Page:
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Review

Pyplis–A Python Software Toolbox for the Analysis of SO2 Camera Images for Emission Rate Retrievals from Point Sources

1
NILU—Norwegian Institute for Air Research, NO-2007 Kjeller, Norway
2
Department of Physics, University of Oslo (UiO), NO-0371 Oslo, Norway
3
Department of Technology Systems, University of Oslo (UiO), NO-2007 Kjeller, Norway
4
Institute of Environmental Physics (IUP), University of Heidelberg, D-69120 Heidelberg, Germany
5
Max Planck Institute for Chemistry (MPIC), D-55128 Mainz, Germany
*
Author to whom correspondence should be addressed.
Geosciences 2017, 7(4), 134; https://doi.org/10.3390/geosciences7040134
Received: 11 October 2017 / Revised: 27 November 2017 / Accepted: 11 December 2017 / Published: 15 December 2017

Abstract

:
Ultraviolet (UV) SO2 cameras have become a common tool to measure and monitor SO2 emission rates, mostly from volcanoes but also from anthropogenic sources (e.g., power plants or ships). Over the past decade, the analysis of UV SO2 camera data has seen many improvements. As a result, for many of the required analysis steps, several alternatives exist today (e.g., cell vs. DOAS based camera calibration; optical flow vs. cross-correlation based gas-velocity retrieval). This inspired the development of Pyplis (Python plume imaging software), an open-source software toolbox written in Python 2.7, which unifies the most prevalent methods from literature within a single, cross-platform analysis framework. Pyplis comprises a vast collection of algorithms relevant for the analysis of UV SO2 camera data. These include several routines to retrieve plume background radiances as well as routines for cell and DOAS based camera calibration. The latter includes two independent methods to identify the DOAS field-of-view (FOV) within the camera images (based on (1) Pearson correlation and (2) IFR inversion method). Plume velocities can be retrieved using an optical flow algorithm as well as signal cross-correlation. Furthermore, Pyplis includes a routine to perform a first order correction of the signal dilution effect (also referred to as light dilution). All required geometrical calculations are performed within a 3D model environment allowing for distance retrievals to plume and local terrain features on a pixel basis. SO2 emission rates can be retrieved simultaneously for an arbitrary number of plume intersections. Hence, Pyplis provides a state-of-the-art framework for more efficient and flexible analyses of UV SO2 camera data and, therefore, marks an important step forward towards more transparency, reliability and inter-comparability of the results. Pyplis has been extensively and successfully tested using data from several field campaigns. Here, the main features are introduced using a dataset obtained at Mt. Etna, Italy on 16 September 2015.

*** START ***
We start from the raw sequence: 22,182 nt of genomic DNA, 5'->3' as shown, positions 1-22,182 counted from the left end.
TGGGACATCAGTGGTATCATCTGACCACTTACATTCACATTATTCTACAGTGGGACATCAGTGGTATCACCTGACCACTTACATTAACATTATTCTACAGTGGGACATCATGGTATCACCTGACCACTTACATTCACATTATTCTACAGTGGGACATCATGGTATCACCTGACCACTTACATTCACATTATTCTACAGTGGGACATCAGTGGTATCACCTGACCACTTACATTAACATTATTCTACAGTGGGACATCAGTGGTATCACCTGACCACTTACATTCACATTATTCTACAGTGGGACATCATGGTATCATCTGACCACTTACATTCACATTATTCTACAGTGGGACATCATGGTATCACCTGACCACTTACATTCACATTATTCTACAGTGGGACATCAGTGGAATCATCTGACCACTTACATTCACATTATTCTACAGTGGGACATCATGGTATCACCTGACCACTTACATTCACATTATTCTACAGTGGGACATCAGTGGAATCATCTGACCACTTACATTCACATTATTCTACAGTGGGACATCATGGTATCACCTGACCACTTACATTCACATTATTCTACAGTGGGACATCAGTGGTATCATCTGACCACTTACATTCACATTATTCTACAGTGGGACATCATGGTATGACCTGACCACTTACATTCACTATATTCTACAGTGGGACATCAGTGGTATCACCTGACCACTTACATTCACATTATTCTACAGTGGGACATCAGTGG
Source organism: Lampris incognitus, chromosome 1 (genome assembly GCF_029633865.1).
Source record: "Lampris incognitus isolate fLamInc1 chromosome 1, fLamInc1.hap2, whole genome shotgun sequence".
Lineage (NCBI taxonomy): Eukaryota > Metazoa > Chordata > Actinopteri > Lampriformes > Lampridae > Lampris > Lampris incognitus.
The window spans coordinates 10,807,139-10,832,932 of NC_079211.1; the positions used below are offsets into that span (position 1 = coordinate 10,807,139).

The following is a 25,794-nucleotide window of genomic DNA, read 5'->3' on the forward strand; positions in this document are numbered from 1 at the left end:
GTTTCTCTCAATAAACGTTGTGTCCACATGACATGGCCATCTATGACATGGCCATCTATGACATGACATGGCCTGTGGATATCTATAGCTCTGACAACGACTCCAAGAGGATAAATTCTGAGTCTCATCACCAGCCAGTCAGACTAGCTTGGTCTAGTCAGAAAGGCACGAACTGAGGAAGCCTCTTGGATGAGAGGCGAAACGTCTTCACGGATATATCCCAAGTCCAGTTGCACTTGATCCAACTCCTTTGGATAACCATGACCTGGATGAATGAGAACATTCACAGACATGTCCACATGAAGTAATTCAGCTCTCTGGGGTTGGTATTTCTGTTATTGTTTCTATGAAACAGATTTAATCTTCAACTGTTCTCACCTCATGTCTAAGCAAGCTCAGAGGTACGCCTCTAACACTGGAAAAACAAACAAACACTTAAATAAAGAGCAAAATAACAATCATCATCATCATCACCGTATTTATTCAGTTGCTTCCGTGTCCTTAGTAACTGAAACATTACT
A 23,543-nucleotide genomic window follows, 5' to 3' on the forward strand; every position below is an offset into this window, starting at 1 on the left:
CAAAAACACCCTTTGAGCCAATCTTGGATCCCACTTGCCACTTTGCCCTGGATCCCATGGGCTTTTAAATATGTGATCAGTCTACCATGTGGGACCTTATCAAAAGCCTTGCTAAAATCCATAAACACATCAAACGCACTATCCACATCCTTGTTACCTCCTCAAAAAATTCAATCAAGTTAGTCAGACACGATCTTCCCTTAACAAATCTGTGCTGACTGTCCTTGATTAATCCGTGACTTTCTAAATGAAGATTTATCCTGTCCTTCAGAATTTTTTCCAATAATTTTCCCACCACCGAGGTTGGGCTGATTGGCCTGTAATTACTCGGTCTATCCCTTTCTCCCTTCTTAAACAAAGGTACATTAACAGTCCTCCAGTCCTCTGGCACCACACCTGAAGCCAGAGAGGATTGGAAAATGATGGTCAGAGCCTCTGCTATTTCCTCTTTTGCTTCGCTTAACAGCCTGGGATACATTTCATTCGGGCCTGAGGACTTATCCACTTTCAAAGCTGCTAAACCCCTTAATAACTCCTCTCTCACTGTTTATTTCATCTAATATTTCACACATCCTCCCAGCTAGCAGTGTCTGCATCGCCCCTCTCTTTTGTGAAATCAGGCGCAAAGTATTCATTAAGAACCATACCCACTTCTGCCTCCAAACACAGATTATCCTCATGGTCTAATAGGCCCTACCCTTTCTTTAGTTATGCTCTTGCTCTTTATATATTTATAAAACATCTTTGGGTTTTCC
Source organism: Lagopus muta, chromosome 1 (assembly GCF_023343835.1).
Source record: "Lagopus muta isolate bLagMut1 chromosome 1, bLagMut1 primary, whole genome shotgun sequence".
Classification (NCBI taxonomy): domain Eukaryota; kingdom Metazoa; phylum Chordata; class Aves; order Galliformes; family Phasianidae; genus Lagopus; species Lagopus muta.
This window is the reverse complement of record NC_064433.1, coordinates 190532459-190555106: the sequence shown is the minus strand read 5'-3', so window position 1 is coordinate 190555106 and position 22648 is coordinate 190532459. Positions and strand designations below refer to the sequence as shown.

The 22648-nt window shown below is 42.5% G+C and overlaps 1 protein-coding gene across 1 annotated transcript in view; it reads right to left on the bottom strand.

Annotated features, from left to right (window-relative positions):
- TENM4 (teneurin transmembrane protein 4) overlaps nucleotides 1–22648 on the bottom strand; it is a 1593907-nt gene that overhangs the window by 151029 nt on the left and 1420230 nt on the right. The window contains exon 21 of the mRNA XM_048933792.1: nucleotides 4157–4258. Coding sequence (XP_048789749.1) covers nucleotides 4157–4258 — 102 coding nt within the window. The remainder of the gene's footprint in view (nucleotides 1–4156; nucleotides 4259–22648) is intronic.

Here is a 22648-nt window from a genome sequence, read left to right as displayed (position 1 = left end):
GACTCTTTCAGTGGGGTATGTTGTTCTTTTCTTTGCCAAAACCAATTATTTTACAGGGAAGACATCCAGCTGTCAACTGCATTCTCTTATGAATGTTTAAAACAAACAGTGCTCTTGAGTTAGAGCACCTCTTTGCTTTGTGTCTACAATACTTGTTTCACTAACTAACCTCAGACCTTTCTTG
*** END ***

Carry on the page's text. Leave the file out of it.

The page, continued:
1. Introduction

Sulfur dioxide (SO2) is a toxic gas emitted by anthropogenic and natural sources (e.g., power plants, ships, volcanoes). The pollutant has impacts on the atmosphere both on local and global scales (e.g., particle formation, radiation budget, e.g., [1,2]). Furthermore, the monitoring of SO2 emissions from active volcanoes can provide insight into the magmatic degassing behaviour and hence plays an important role for the development of new risk assessment approaches (e.g., [3,4,5,6], and references therein).
The gas composition of the emission plumes can, for instance, be studied using ground-based passive remote sensing techniques. The column-densities (CDs) of the gases in the plumes are quantified based on the absorption signature carried by scattered sunlight that has penetrated the plume. SO2-CDs, for instance, can be retrieved at ultraviolet (UV) wavelengths (i.e., around 310 nm) where it exhibits distinct absorption bands. Prominent examples for passive remote sensing instrumentation are the correlation spectrometer (COSPEC, [7]), or instruments based on the technique of Differential Optical Absorption Spectroscopy (DOAS, [8], e.g., [9,10]). Over the past decade, the comparatively young technique of UV SO2 cameras has gained in importance, since it enables the study of volcanic SO2 emissions at unprecedented spatial and temporal resolution (e.g., [11,12,13,14,15]). This is particularly helpful to study multiple sources independently (e.g., [16]) or to investigate volcanic degassing characteristics by studying periodicities in the SO2 emission rates (e.g., [17,18,19] and references therein). The technique of UV SO2 cameras has seen remarkable improvements over the past decade (e.g., [20,21,22,23,24]) and can now be considered one of the standard methods for ground-based remote sensing of SO2 plumes. A drawback, however, is the low spectral resolution, restricting the technique to a single species and furthermore requiring external calibration.
The retrieval of SO2 emission rates from plume imagery comprises several analysis steps that are summarised in Table 1 and are illustrated in the flowchart shown in Appendix Figure A1. Thanks to ongoing developments, today, researchers can choose between several methods for nearly all of the required steps (e.g., cell vs. DOAS calibration, velocity retrieval using optical flow vs. cross-correlation method).
Available software solutions include Vulcamera [25], the IDL® source code provided by [22] and Plumetrack [26]. The first two programs include routines for cell calibration and cross-correlation based plume velocity retrievals. The IDL® program also includes a routine to perform a first order correction for the signal dilution effect (commonly referred to as light dilution, e.g., [22]). The software Plumetrack provides an interface to calculate gas velocities using an optical flow algorithm and can be applied to pre-calibrated SO2-CD images in order to retrieve SO2 emission rates.